A black conservative organization is asking the Supreme Court to
review the controversial Voting Rights Act, which it believes is
outdated and unfair to a number of states.
In a recent legal brief, the Project 21 - a project of The National
Leadership Network of Black Conservatives - asks the Supreme Court
to accept a case regarding the constitutionality of a portion of
the Voting Rights Act of 1965 that treats modern-day state and
local government decisions as if they were made by the Dixiecrats
of long ago. Specifically, the black conservative group says the
Section 5 "preclearance" standard is now being enforced in Shelby
County, Alabama, "as if George Wallace is still governor."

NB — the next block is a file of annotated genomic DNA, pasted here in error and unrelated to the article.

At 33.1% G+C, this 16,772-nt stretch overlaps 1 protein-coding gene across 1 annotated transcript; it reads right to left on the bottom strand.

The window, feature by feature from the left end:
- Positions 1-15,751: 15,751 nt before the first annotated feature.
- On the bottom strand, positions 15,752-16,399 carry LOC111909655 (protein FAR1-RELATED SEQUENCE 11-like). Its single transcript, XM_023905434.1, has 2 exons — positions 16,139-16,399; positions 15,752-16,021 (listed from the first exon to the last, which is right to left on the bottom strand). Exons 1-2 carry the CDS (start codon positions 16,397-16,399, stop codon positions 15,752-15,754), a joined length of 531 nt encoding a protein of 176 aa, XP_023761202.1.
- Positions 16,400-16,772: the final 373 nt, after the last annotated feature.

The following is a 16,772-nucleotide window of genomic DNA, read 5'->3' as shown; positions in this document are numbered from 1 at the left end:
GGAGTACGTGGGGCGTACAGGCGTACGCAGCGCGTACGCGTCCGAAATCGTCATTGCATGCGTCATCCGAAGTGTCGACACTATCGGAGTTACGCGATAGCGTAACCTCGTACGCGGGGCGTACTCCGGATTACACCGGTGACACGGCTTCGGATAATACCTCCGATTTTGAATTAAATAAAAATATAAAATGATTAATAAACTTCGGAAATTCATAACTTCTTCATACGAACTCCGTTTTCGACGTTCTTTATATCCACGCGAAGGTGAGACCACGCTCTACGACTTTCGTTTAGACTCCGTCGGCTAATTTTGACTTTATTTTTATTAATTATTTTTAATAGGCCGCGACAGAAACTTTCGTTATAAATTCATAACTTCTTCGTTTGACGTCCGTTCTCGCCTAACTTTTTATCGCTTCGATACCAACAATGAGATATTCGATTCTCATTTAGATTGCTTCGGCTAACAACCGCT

David Almasi is a spokesman for Project 21.
"The Voting Rights Act was
passed in 1965 at a time when there was segregation, when there was
open discrimination, and [when] there was hostility towards
minorities voting," he notes. "Unfortunately every time the act
comes up for renewal, no one wants to touch it because they're
afraid the race card is going to be played against them."
In 2006, during the Bush administration, Congress reauthorized
the Voting Rights Act until 2031. But Almasi says the Obama
administration has taken advantage of Section 5 to prevent states
like Texas and South Carolina from passing voter ID laws.
"The Justice Department will use preclearance standards as a
weapon to stop voter ID to stop commonsense voter protections," he
Almasi says because the Voting Rights Act has become
politicized, it is up to the Supreme Court to rectify the
legislative branch's "lack of leadership." The case Project 21 is
asking the high court to consider is Shelby County, Alabama v. Eric
H. Holder, Jr.
At the time of its passage, the Voting Rights Act was considered
an "extreme temporary measure."
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